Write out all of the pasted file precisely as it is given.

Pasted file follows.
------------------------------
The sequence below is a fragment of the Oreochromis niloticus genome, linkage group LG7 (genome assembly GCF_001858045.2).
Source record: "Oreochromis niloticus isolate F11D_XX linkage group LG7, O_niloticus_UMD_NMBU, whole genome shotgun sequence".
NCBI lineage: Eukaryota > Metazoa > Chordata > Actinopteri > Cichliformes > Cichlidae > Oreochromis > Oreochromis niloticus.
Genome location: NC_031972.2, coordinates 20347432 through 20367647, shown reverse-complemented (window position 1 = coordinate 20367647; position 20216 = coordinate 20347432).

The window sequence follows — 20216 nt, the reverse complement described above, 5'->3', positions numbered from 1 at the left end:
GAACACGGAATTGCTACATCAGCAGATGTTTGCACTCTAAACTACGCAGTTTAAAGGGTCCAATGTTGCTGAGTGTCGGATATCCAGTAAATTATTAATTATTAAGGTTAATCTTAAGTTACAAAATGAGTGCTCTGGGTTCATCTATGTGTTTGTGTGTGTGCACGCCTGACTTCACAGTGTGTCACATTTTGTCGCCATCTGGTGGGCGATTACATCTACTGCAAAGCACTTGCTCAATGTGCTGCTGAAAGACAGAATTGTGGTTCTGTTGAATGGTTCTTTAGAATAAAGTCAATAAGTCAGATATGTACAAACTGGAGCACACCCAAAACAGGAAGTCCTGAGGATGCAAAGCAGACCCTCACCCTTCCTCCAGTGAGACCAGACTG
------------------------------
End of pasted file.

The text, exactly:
The sequence below is a fragment of the Oreochromis niloticus genome, linkage group LG7 (genome assembly GCF_001858045.2).
Source record: "Oreochromis niloticus isolate F11D_XX linkage group LG7, O_niloticus_UMD_NMBU, whole genome shotgun sequence".
NCBI lineage: Eukaryota > Metazoa > Chordata > Actinopteri > Cichliformes > Cichlidae > Oreochromis > Oreochromis niloticus.
Genome location: NC_031972.2, coordinates 20347432 through 20367647, shown reverse-complemented (window position 1 = coordinate 20367647; position 20216 = coordinate 20347432).

The window sequence follows — 20216 nt, the reverse complement described above, 5'->3', positions numbered from 1 at the left end:
GAACACGGAATTGCTACATCAGCAGATGTTTGCACTCTAAACTACGCAGTTTAAAGGGTCCAATGTTGCTGAGTGTCGGATATCCAGTAAATTATTAATTATTAAGGTTAATCTTAAGTTACAAAATGAGTGCTCTGGGTTCATCTATGTGTTTGTGTGTGTGCACGCCTGACTTCACAGTGTGTCACATTTTGTCGCCATCTGGTGGGCGATTACATCTACTGCAAAGCACTTGCTCAATGTGCTGCTGAAAGACAGAATTGTGGTTCTGTTGAATGGTTCTTTAGAATAAAGTCAATAAGTCAGATATGTACAAACTGGAGCACACCCAAAACAGGAAGTCCTGAGGATGCAAAGCAGACCCTCACCCTTCCTCCAGTGAGACCAGACTG